• S Petersen
- Block off the air vents under your house.
- Use foam insulation on any vulnerable pipes under your house and in unheated spaces such as a garage or outbuilding.
- Remove and drain all garden hoses.
- Drain and winterize your sprinkler system.
- Protect all outside faucets and spigots.
- During severe cold weather, leave the cabinet doors under your sinks open to the heated room.
- Do NOT use a space heater in your crawl space!
Prevent Frozen and Broken Pipes
Well, I’m sure not ready for winter, but then, winter didn’t ask me! My outside thermometer hit 33F a couple nights ago, and that means one thing to a plumber–frozen pipes! Frozen or broken pipes are no fun for anyone, and plumbers don’t like them any more than you do. Thankfully, there are some things you can do NOW that will reduce your chances of frozen or broken pipes this winter!
The Name of the Game in winter is temperature! Keep your pipes–and the liquid inside them–above freezing, and you won’t have any problems. Insulation is your friend! You can install foam pipe insulation, but you should also make sure you block off any air vents under your house. Prevent the cold air from collecting under the house, don’t let the wind rob the heat that manages to seep downward thru your floors. You can buy squares of foam insulation specifically made for this, and cut it to fit each air vent.
In an emergency, though, cardboard can also help. Cut a heavy cardboard box into the proper sizes & shapes and cover all of the vents under your house. You can use large rocks or zipties or even duct tape to help prevent the wind and wild animals from disturbing your shields until it’s time to remove them next spring. You’re trying to create a still, dry area under your house, where the warmer air can escape downward thru your floors and then sit around your pipes. That airgap in itself can provide a bit of insulation.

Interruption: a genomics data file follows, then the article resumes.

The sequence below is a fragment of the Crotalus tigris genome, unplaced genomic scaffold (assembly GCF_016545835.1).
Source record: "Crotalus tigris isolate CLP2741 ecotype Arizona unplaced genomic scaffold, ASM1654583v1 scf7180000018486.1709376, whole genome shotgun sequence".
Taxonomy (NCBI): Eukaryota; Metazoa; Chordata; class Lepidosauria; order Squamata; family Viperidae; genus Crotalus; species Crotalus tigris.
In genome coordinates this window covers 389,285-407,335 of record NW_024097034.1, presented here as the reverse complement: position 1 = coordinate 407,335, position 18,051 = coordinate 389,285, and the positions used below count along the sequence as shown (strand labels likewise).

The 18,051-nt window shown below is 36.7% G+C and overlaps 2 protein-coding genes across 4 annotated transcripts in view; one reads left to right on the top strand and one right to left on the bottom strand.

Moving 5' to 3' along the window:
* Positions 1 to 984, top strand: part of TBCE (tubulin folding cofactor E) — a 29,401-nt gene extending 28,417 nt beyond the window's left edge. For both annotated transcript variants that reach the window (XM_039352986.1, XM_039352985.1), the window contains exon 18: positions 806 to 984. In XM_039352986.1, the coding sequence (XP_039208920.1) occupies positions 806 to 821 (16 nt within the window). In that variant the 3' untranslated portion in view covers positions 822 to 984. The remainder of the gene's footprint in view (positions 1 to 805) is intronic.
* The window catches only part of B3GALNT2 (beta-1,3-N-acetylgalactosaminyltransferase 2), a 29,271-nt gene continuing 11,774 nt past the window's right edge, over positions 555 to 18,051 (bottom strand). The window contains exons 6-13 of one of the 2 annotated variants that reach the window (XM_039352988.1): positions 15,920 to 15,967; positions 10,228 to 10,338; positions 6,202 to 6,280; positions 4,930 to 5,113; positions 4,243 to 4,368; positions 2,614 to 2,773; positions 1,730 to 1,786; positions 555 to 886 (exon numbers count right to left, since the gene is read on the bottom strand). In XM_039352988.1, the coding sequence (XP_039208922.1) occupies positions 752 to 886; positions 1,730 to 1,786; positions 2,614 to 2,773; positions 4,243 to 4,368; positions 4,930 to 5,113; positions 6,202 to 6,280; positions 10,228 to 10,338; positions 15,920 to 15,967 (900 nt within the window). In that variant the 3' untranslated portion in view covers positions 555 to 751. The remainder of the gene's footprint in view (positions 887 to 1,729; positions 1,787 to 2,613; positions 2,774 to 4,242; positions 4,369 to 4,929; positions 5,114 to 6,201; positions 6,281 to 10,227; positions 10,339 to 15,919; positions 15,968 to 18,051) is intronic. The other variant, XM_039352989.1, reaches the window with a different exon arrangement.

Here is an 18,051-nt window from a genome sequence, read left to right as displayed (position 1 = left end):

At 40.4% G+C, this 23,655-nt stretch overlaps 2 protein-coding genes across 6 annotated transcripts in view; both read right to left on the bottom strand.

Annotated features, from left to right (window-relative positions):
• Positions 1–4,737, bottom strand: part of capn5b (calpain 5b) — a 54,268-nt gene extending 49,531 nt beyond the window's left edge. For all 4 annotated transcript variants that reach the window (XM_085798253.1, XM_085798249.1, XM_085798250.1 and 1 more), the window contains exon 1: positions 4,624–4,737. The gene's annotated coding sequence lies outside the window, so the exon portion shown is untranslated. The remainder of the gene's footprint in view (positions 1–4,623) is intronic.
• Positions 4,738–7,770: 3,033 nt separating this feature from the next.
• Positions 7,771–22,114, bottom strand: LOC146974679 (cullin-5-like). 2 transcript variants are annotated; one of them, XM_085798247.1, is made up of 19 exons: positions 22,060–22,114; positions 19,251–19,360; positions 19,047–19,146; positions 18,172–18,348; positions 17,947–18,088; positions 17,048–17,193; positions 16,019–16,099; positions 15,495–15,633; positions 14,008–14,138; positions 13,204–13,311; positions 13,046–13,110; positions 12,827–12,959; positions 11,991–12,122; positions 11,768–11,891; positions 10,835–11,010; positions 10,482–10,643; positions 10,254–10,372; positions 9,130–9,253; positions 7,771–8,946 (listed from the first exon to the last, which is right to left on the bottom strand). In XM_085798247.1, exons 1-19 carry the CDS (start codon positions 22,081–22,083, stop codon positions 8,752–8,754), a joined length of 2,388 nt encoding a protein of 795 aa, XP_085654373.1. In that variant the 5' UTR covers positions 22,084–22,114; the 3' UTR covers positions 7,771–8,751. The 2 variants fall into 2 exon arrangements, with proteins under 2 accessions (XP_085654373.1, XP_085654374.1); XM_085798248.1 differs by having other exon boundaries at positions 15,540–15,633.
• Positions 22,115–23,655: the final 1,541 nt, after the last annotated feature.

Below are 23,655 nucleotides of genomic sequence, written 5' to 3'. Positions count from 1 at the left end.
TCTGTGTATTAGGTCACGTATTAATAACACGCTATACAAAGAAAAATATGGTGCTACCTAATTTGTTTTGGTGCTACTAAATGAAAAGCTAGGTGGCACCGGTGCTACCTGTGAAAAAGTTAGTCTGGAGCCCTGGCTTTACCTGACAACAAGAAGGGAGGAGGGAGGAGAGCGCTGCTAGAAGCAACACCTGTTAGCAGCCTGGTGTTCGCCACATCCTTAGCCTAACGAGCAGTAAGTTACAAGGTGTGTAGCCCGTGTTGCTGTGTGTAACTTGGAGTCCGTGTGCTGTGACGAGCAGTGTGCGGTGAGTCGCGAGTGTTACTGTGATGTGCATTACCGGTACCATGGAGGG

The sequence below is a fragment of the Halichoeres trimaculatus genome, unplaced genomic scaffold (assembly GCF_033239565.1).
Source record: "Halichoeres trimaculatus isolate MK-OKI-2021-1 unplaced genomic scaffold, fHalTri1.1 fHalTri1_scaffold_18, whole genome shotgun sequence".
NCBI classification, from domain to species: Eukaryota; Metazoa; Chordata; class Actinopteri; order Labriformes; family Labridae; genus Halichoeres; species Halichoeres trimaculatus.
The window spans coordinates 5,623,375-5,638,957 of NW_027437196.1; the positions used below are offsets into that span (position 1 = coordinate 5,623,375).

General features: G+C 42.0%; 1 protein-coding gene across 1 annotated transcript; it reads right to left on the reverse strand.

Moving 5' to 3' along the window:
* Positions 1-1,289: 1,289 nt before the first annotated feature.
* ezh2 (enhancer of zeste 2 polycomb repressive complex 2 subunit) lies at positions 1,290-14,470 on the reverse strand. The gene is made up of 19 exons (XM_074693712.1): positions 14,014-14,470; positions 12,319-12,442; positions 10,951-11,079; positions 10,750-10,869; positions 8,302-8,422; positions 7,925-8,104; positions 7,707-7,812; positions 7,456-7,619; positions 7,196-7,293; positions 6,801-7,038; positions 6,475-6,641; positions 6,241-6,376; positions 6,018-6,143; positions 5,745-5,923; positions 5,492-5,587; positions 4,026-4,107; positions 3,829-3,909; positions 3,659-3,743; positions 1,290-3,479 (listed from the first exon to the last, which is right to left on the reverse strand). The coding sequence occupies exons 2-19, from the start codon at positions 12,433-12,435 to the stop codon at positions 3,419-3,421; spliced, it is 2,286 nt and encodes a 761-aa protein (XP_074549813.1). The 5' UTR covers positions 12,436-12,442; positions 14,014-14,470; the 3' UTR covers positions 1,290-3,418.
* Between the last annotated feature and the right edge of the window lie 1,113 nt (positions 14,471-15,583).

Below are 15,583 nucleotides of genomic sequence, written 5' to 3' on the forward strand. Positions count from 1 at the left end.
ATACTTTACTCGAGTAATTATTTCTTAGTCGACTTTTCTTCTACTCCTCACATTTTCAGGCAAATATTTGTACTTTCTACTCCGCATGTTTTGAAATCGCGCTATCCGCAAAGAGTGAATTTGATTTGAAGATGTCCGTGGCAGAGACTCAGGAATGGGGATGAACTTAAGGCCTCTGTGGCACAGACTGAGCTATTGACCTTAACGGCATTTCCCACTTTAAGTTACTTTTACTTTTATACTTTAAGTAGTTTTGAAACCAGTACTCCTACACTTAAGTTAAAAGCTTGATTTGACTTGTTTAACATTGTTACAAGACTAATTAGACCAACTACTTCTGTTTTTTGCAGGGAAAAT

Don’t forget your outside hoses and faucets! Remove all garden hoses, drain them and store them in a protected area until spring. Drain your sprinkler system and follow any instructions you were given to winterize it.
Protect all hose bibbs, outside faucets, and spigots. Most garden supply houses sell inexpensive styrofoam insulation cups that will fit over most faucets. In an emergency, when the weather caught us by surprise, we’ve even used old towels, wrapped with plastic bags and duct tape, on our own pipes. It wasn’t elegant, but it worked until we could get to the warehouse the next day! The more insulation outside pipes and hose bibbs have, the safer they will be in a freeze!
And if it gets cold enough, don’t forget the inside pipes in your walls. If you have sinks on your outside walls, it can help to leave the cabinet doors open to the inside room during a severe cold spell.
Please note - we’ve seen people suggest leaving a space heater in your crawl space. We do NOT recommend this. Frozen pipes can be a pain in the neck, but NOTHING is worth burning your house down!
Ultimately, if it gets cold enough, Nature will win the battle. In this area, all bets are off if it goes under 0F, like it did a couple years ago! But you can do a lot to prevent and minimize trouble. And if you need us, just give us a call at 541-343-9339. We’ll be glad to help you out. We’ve got generations of experience, insulating, thawing, and repairing broken pipes!
Good Luck, and enjoy our beautiful Winter Wonderland!